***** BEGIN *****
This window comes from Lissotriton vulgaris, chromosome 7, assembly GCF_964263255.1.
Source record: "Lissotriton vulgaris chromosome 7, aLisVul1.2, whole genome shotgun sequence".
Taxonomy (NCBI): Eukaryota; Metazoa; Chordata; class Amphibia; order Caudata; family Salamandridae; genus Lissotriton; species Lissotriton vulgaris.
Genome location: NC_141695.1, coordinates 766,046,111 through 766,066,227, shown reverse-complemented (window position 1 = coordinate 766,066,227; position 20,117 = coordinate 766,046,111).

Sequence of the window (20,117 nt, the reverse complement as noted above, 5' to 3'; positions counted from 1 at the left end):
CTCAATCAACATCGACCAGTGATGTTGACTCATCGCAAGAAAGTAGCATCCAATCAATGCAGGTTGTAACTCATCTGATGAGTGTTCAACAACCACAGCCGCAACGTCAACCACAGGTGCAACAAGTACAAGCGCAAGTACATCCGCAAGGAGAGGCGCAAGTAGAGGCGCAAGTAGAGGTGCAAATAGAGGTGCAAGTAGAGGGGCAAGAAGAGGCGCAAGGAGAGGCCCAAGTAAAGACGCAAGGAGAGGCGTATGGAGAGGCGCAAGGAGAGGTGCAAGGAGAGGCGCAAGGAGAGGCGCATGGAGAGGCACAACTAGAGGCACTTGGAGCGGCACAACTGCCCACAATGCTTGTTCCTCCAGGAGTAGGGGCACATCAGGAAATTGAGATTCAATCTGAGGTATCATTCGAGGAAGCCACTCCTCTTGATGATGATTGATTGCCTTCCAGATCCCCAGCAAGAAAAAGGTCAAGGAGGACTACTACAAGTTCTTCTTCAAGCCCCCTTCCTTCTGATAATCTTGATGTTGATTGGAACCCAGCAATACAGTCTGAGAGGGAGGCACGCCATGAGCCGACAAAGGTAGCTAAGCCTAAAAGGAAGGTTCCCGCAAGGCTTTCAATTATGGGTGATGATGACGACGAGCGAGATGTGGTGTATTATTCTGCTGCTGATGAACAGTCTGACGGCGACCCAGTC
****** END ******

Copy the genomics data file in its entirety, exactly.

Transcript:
This window comes from Lissotriton vulgaris, chromosome 7, assembly GCF_964263255.1.
Source record: "Lissotriton vulgaris chromosome 7, aLisVul1.2, whole genome shotgun sequence".
Taxonomy (NCBI): Eukaryota; Metazoa; Chordata; class Amphibia; order Caudata; family Salamandridae; genus Lissotriton; species Lissotriton vulgaris.
Genome location: NC_141695.1, coordinates 766,046,111 through 766,066,227, shown reverse-complemented (window position 1 = coordinate 766,066,227; position 20,117 = coordinate 766,046,111).

Sequence of the window (20,117 nt, the reverse complement as noted above, 5' to 3'; positions counted from 1 at the left end):
CTCAATCAACATCGACCAGTGATGTTGACTCATCGCAAGAAAGTAGCATCCAATCAATGCAGGTTGTAACTCATCTGATGAGTGTTCAACAACCACAGCCGCAACGTCAACCACAGGTGCAACAAGTACAAGCGCAAGTACATCCGCAAGGAGAGGCGCAAGTAGAGGCGCAAGTAGAGGTGCAAATAGAGGTGCAAGTAGAGGGGCAAGAAGAGGCGCAAGGAGAGGCCCAAGTAAAGACGCAAGGAGAGGCGTATGGAGAGGCGCAAGGAGAGGTGCAAGGAGAGGCGCAAGGAGAGGCGCATGGAGAGGCACAACTAGAGGCACTTGGAGCGGCACAACTGCCCACAATGCTTGTTCCTCCAGGAGTAGGGGCACATCAGGAAATTGAGATTCAATCTGAGGTATCATTCGAGGAAGCCACTCCTCTTGATGATGATTGATTGCCTTCCAGATCCCCAGCAAGAAAAAGGTCAAGGAGGACTACTACAAGTTCTTCTTCAAGCCCCCTTCCTTCTGATAATCTTGATGTTGATTGGAACCCAGCAATACAGTCTGAGAGGGAGGCACGCCATGAGCCGACAAAGGTAGCTAAGCCTAAAAGGAAGGTTCCCGCAAGGCTTTCAATTATGGGTGATGATGACGACGAGCGAGATGTGGTGTATTATTCTGCTGCTGATGAACAGTCTGACGGCGACCCAGTC